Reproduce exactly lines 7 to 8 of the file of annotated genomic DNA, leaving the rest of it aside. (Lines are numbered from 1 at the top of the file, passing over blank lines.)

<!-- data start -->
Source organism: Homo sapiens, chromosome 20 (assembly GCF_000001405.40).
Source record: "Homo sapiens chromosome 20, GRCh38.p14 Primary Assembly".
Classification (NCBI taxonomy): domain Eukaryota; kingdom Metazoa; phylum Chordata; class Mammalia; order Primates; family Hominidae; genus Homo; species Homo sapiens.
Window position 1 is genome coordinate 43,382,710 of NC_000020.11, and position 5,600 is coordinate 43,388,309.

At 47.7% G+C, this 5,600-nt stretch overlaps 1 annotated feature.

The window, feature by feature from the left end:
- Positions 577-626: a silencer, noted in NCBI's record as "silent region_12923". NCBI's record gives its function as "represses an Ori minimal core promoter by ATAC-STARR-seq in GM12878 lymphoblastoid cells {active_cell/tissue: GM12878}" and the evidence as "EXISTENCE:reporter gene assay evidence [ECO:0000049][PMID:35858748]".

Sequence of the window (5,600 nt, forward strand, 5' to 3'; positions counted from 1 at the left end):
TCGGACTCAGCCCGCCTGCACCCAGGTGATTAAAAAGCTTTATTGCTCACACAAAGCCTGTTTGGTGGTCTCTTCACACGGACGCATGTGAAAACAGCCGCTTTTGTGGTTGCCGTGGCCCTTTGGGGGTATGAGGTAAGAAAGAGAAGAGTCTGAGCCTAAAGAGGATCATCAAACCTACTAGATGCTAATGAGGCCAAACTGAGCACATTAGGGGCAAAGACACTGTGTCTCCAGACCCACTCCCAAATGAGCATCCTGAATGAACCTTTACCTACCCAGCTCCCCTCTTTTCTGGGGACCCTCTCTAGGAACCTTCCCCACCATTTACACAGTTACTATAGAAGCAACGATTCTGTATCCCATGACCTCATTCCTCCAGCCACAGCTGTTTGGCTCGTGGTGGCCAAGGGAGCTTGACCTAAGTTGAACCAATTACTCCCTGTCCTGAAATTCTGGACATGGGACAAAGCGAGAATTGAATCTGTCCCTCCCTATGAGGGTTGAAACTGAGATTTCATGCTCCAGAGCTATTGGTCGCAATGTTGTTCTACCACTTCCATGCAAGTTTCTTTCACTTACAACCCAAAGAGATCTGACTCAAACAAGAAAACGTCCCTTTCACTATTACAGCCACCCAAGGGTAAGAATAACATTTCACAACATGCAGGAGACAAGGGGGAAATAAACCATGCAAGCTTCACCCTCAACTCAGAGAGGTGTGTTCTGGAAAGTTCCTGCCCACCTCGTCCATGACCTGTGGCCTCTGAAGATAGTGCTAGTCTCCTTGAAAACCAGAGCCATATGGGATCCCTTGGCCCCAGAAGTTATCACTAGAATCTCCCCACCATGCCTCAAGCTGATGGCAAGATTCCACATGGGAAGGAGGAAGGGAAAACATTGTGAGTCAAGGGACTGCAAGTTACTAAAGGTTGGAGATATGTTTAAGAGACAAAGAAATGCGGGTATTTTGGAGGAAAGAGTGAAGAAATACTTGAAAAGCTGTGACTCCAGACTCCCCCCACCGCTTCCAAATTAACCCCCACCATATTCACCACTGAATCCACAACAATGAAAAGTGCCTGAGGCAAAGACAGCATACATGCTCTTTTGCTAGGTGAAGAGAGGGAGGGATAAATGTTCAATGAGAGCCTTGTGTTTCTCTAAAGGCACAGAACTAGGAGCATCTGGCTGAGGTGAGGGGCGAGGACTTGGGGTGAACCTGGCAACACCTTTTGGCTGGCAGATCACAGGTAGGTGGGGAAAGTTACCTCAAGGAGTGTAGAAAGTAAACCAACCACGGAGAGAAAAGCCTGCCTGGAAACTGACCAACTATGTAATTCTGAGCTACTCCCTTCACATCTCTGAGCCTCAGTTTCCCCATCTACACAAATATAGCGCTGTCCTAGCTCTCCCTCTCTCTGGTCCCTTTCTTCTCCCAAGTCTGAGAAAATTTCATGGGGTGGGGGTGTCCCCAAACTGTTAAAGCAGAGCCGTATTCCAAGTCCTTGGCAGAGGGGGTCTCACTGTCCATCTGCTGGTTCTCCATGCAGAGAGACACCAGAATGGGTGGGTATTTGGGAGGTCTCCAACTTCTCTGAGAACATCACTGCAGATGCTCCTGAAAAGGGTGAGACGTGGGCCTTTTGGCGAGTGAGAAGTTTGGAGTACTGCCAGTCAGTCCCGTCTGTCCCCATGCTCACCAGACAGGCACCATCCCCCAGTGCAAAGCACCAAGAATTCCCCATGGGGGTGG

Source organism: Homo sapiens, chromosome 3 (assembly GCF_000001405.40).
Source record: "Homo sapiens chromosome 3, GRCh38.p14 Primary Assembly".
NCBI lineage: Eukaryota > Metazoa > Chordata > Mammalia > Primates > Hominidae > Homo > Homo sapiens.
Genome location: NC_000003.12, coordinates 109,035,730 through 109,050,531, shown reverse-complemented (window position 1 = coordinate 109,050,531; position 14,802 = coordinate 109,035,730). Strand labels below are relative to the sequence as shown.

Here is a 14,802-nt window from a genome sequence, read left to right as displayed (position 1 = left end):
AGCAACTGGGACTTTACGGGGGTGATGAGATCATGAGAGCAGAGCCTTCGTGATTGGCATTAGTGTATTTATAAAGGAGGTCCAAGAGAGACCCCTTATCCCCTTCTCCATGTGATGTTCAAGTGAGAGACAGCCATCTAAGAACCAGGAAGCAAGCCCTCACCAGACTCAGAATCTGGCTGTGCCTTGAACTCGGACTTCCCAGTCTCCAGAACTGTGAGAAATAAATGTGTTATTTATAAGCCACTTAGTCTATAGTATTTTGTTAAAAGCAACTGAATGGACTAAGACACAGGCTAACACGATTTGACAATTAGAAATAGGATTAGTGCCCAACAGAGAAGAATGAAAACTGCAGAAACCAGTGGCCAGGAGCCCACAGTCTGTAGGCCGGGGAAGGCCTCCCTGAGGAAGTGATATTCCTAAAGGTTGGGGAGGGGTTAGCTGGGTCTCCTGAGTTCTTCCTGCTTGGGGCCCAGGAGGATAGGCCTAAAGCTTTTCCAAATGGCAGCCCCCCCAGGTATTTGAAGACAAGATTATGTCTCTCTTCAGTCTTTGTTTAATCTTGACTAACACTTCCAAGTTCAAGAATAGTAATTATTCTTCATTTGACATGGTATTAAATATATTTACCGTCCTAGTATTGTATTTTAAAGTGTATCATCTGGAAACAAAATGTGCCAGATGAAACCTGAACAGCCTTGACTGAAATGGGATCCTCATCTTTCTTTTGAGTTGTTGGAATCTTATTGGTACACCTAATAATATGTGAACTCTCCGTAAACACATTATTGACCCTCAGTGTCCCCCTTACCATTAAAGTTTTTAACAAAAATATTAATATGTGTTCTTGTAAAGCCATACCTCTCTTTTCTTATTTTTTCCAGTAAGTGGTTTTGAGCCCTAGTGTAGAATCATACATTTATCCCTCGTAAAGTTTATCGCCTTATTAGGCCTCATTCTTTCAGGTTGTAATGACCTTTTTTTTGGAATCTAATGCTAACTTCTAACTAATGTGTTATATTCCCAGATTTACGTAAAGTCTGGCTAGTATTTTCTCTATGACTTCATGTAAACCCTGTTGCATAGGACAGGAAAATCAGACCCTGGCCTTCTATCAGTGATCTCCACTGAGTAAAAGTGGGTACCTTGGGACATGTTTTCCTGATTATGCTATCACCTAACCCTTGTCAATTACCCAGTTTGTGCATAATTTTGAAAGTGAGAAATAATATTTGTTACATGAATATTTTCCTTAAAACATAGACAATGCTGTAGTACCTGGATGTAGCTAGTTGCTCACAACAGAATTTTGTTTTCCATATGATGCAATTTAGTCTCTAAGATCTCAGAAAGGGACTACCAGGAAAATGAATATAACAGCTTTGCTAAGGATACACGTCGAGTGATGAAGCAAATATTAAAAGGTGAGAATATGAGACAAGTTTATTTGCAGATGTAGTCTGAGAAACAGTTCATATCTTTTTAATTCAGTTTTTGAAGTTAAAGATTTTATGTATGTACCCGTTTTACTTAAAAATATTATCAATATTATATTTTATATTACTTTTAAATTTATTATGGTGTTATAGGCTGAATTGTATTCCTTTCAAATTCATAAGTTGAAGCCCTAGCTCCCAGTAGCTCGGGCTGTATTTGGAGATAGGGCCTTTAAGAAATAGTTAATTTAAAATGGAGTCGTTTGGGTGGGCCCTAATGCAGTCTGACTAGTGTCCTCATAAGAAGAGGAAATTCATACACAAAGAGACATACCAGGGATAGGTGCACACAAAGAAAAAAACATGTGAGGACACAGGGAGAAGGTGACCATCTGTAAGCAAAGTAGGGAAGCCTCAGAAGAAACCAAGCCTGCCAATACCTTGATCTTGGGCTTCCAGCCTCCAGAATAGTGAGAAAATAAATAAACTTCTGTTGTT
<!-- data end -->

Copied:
- Positions 577-626: a silencer, noted in NCBI's record as "silent region_12923". NCBI's record gives its function as "represses an Ori minimal core promoter by ATAC-STARR-seq in GM12878 lymphoblastoid cells {active_cell/tissue: GM12878}" and the evidence as "EXISTENCE:reporter gene assay evidence [ECO:0000049][PMID:35858748]".

Sequence of the window (5,600 nt, forward strand, 5' to 3'; positions counted from 1 at the left end):